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The Pesky Trump Spot

Going back through my hand records and notes from Louisville I remembered this interesting hand from the Regional Pairs on the second Friday afternoon, where I partnered Andrew Gumperz.

On board 12, I was faced with an interesting problem (hands rotated):

South
AQ75
KQ75432
74
W
N
E
S
3
?

 

 

 

My choices seemed to be 4 and Double. 4 risks possibly losing the spade suit; however, at this vulnerability, it was likely that LHO was going to raise hearts, leaving me well-placed to back in with a spade bid. The problem with this plan is if partner raises before I can show my spades. In that case, I'll have to just hope that we didn't miss a spade fit.  Oh, the things matchpoints will do to you.

Double seems significantly more flawed since not only will we be forced to guess on the later rounds of bidding, but, if partner bids clubs, we are left with no good solution. Pulling a club call would show a lot more values, and passing seems absurd. Therefore I went with a 4 call.  LHO duly bid 4, and partner doubled, which is more value-showing and co-operative than penalty. I had a comfortable 4 bid now, which ended the auction. The lead was a small heart, plan the play:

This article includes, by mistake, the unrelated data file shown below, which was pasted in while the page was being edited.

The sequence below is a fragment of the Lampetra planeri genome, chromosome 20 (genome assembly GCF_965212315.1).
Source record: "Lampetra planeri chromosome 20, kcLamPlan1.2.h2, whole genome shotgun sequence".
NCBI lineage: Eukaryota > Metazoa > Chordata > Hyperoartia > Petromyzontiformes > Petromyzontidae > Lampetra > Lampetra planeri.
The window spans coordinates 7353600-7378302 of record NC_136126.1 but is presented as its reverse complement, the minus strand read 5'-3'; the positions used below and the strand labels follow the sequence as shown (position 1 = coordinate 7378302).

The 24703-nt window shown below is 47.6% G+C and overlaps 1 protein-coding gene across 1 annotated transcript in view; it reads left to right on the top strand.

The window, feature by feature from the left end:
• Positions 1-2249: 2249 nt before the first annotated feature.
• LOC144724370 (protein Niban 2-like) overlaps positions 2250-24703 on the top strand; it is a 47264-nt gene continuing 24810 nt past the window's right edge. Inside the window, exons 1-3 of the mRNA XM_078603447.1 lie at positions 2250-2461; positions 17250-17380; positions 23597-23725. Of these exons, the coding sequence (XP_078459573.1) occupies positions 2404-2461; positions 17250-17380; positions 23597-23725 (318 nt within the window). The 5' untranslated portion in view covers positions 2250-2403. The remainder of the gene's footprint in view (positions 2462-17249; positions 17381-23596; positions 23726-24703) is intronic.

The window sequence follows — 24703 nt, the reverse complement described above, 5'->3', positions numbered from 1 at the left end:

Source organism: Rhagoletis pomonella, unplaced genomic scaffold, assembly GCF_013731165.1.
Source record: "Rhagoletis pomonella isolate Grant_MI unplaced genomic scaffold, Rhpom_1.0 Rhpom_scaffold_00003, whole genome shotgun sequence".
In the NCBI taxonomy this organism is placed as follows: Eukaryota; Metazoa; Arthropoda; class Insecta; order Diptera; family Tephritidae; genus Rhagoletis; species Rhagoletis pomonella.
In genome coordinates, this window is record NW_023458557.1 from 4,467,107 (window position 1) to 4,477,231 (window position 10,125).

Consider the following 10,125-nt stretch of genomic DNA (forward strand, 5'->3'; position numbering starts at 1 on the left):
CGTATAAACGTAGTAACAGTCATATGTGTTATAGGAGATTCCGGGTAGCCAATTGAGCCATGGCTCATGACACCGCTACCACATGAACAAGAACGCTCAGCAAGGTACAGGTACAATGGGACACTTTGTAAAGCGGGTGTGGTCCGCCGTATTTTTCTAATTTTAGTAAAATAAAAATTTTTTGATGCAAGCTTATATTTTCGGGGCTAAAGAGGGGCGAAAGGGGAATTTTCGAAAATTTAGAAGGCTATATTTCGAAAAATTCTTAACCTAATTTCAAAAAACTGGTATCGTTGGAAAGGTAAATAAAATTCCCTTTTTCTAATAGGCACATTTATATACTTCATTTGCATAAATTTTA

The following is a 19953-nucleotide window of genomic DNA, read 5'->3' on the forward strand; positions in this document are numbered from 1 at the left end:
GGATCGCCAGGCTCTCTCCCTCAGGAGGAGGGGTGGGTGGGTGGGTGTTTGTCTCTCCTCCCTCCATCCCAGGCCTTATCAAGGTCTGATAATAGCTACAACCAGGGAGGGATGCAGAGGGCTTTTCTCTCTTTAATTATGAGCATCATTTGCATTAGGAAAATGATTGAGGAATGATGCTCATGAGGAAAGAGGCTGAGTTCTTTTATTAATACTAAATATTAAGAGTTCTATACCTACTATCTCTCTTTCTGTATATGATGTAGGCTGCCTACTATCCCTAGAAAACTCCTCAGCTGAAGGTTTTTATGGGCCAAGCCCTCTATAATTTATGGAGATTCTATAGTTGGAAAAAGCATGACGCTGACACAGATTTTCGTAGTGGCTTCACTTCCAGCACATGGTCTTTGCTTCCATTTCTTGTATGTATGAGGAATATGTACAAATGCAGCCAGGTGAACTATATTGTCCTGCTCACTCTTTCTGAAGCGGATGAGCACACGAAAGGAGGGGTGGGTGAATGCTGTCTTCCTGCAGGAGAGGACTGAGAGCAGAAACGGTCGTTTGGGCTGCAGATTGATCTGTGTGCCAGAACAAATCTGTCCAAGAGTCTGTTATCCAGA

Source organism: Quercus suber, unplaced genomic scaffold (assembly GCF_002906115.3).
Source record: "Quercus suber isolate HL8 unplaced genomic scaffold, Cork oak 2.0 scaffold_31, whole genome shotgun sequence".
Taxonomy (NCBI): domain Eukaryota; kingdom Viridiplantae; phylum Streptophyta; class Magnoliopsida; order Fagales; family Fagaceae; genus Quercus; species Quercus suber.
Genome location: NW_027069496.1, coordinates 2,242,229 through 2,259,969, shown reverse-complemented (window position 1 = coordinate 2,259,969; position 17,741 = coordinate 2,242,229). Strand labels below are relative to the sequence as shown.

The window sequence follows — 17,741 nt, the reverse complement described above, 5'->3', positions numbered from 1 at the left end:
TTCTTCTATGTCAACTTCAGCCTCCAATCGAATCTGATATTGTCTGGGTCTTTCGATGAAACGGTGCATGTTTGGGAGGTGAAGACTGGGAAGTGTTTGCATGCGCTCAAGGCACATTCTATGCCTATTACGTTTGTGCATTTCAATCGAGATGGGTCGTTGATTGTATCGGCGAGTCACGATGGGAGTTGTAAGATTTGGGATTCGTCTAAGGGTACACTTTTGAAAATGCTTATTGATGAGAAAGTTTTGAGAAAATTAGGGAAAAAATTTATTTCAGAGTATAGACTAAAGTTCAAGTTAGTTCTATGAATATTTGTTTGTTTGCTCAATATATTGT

LEAD: 2

North
KJ84
KJ5
8
QJ1093
South
AQ75
KQ75432
74
W
N
E
S
3
4
4
X
P
4
P
P
P

 

 

 

I couldn't afford to lose anything other than two clubs and one diamond.  Therefore, I had to set up diamonds. The trouble is that I could easily be tapped in hand, which would prevent me from drawing trump and establishing the diamonds safely.